~~~~~~~~~~~~~~~~~~~~
The earlier Full range/wide band/high sensitivity speakers did lack fq extention in bass and highs.
This is correct.
Starting cerca 2010, time of your post, there were 2 new labs making single  wide band drivers that were developed to correct these limitations.
These mew kids on the block now boast bass and highs.
So if we consider these new developments, then Wide band single drivers are superior to any speaker witha  xover. 
as we all know xovers get in the way of the original musical source. Its a **add on** and causes depletion of energy = efficiency = enter in distortion. 
Besides  the xover variety in order to acheive FULL fq extention, requires drivers that handle bass, midrange and highs. 
Not as easy as it sounds. 
Bass, yep, got that. Mids,,hummm, issues here, Highs, again, issues. 
To attempt all 3 witha  xover, = big heavy speakers and very expensive.  +  by gaining rock solid bass and some high fq;s, you end up with so-so midrange.
Lets consider darkmoebius final comment.
**But single driver advocates are primaarily concerned with a  driver capable of covering the ~~MOST critical section~~~of the fq band ~~in its entireity~~~The Full MIdrange , 400hz-6khz,,,

Very nice assessment from darkmoebius.
This is pretty much what we , wide band fan-atics are after in a  speaker. Voicing midrange with clarity, presence, lowest distortion as technically possible.
And if bass is there, = bonus, 
Highs are there = yet another bonus.
We are not after the ultimate FULL Range.
We are only after the  midrange section. 
Nothing more.
Here is where most xover designs fail. The mids always have issues,. 
Of course the xover fans don't want to hear what I hear. 
At least when it comes to challenging music genres, 
As i full symphony orchestra. 
Any weaknesses in mids , while trying to voice a  full symphony orchestra, these weaknesses will most certainity, will surface. 
I can hear this liability, they can not. 
We have 2 camps, 
'The xover/inefficient  camp, And the wide band/high sensitivity  camp.
The very best xover speakers are comming out of Troel Gravesen's lab. 
Not cheap, these are super high end and as i say, bring your AMEX Gold card, you will need it. 
These TG's are the very best of the best in xover designs. 
Hats off to Troels,  guy is a  genius  in choosing drivers and xover components.  Nothing 2nd rate in his speakers.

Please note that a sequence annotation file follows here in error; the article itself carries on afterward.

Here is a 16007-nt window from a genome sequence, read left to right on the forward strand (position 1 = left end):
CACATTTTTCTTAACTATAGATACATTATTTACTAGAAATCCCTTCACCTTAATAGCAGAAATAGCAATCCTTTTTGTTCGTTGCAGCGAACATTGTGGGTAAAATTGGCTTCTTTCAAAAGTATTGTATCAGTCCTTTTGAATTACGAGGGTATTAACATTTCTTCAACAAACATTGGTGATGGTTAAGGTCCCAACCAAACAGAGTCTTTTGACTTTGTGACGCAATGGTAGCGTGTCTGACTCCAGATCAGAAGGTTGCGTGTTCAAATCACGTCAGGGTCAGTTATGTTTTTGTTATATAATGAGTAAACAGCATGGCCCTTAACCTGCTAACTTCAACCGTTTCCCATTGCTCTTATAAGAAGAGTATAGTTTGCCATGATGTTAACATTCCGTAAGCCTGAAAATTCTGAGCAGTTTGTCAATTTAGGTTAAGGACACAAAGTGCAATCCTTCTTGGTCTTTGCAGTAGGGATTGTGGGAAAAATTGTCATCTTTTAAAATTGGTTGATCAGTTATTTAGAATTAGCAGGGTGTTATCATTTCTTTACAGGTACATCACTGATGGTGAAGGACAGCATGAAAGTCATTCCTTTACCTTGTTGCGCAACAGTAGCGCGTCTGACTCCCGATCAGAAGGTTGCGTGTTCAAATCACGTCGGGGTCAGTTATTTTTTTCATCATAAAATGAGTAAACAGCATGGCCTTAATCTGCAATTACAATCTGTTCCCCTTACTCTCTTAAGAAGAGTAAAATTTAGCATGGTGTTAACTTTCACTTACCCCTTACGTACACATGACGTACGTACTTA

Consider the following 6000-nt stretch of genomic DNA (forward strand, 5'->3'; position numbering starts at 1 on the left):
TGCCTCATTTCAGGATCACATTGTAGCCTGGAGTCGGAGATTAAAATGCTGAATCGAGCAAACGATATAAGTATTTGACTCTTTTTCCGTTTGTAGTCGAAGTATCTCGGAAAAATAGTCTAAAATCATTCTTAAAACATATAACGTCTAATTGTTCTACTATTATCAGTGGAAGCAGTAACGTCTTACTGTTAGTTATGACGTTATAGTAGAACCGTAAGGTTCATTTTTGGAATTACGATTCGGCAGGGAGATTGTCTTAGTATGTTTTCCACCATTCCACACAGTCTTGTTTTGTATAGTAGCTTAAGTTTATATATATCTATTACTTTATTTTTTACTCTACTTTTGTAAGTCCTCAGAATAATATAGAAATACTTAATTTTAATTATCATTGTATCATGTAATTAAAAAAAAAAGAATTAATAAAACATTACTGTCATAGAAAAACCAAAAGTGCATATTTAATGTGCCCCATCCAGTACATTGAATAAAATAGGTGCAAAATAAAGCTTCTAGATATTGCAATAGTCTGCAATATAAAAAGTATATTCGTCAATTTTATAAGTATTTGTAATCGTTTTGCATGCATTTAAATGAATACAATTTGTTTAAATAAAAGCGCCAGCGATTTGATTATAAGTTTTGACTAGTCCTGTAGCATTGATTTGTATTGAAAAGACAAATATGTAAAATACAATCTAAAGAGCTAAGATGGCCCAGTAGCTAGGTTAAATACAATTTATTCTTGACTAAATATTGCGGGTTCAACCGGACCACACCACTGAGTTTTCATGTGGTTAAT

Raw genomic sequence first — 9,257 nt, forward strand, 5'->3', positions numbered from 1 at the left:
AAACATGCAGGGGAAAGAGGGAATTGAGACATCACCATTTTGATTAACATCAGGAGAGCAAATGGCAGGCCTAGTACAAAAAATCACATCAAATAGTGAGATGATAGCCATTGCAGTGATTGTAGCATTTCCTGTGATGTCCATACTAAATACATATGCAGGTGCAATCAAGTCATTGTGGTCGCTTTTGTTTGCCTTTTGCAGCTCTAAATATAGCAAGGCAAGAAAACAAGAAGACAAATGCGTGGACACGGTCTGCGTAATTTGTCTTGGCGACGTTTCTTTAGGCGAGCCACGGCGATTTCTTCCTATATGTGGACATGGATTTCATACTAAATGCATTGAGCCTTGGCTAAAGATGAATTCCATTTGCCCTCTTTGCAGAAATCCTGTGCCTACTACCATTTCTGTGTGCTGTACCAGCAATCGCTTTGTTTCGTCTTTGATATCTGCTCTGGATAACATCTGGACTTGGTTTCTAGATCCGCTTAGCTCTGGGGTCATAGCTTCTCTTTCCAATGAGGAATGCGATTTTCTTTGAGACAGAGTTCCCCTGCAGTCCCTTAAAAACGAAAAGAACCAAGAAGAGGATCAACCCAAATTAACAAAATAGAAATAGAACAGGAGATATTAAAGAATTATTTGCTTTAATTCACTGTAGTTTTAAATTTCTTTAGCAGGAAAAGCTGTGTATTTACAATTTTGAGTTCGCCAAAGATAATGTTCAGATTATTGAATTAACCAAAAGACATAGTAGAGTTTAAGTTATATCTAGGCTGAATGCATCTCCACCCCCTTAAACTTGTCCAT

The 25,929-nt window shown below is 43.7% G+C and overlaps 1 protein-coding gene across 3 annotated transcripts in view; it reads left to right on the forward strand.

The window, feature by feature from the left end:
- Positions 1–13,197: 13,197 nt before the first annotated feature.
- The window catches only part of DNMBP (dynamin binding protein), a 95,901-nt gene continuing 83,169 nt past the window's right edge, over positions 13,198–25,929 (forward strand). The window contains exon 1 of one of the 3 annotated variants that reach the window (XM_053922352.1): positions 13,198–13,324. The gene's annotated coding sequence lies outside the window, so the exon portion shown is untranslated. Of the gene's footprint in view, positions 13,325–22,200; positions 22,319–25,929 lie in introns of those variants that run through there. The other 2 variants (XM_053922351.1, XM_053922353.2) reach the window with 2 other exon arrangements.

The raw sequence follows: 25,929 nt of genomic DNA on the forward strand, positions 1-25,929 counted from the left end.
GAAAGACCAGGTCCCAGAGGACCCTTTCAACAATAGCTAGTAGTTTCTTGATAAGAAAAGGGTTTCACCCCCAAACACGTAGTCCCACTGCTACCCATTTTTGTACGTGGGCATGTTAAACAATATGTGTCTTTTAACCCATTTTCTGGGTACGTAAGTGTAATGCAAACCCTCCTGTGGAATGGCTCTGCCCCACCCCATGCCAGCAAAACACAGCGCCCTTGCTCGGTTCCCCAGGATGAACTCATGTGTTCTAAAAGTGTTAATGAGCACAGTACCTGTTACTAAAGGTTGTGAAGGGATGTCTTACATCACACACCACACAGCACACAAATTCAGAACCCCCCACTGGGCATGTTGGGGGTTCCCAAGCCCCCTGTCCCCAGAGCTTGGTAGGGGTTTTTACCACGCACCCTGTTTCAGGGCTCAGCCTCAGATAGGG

But now along comes the new high tech wide band drivers to match what Troel's is accomplishing with xover designs.
. But the wide band is more suited for my musical taste and budget. 
Not to mention speaker size/weight. 
Troel's speakers tend to be rather large and heavy.  
The new wide band as i see it ..is a  
~~Win-Win-Win~~ speaker set up. 
vs xover designs. 







darkmoebius
900 posts
01-28-2010 2:03pm
Yep, Donjr, I have Fostex FT17H Horn Super Tweeter and the original Audax tweet that came with the kit.

As you've probably already read, the 98.5dB Fostex more closely matches the Super-12's 97db efficiency and only requires minor padding down to integrate well. On top of that, it actually sounds better.
01-27-10: Donjr
Darkmoebius...What does putting that kit together entail?
Darn, I used to have a .pdf copy of the manual on my computer, but I cannot find it. The printed manual is in the kit box in storage.

Essentially, you need only 2(or 3) pieces of 4'x8' mdf wood, wood clamps/straps, table saw, wood glue, and some screws. A router(and roundover but) is best for the port hole and driver cutout, but they can be done with a jigsaw. The speaker plans are designed so that all panels and bracing come off the 2 sheets leaving no real scrap. So, you cut the 4 side panels and two top off each 4'x8' along with 4 1"-2" strips for vertical corner bracing/screw in.


~~~~~~~~~~~~~~~
Yes this is yet another huge advantage going single wide band driver.
I am on a  tight audio budget,  lately, and so making a  DIY cabinet works for me.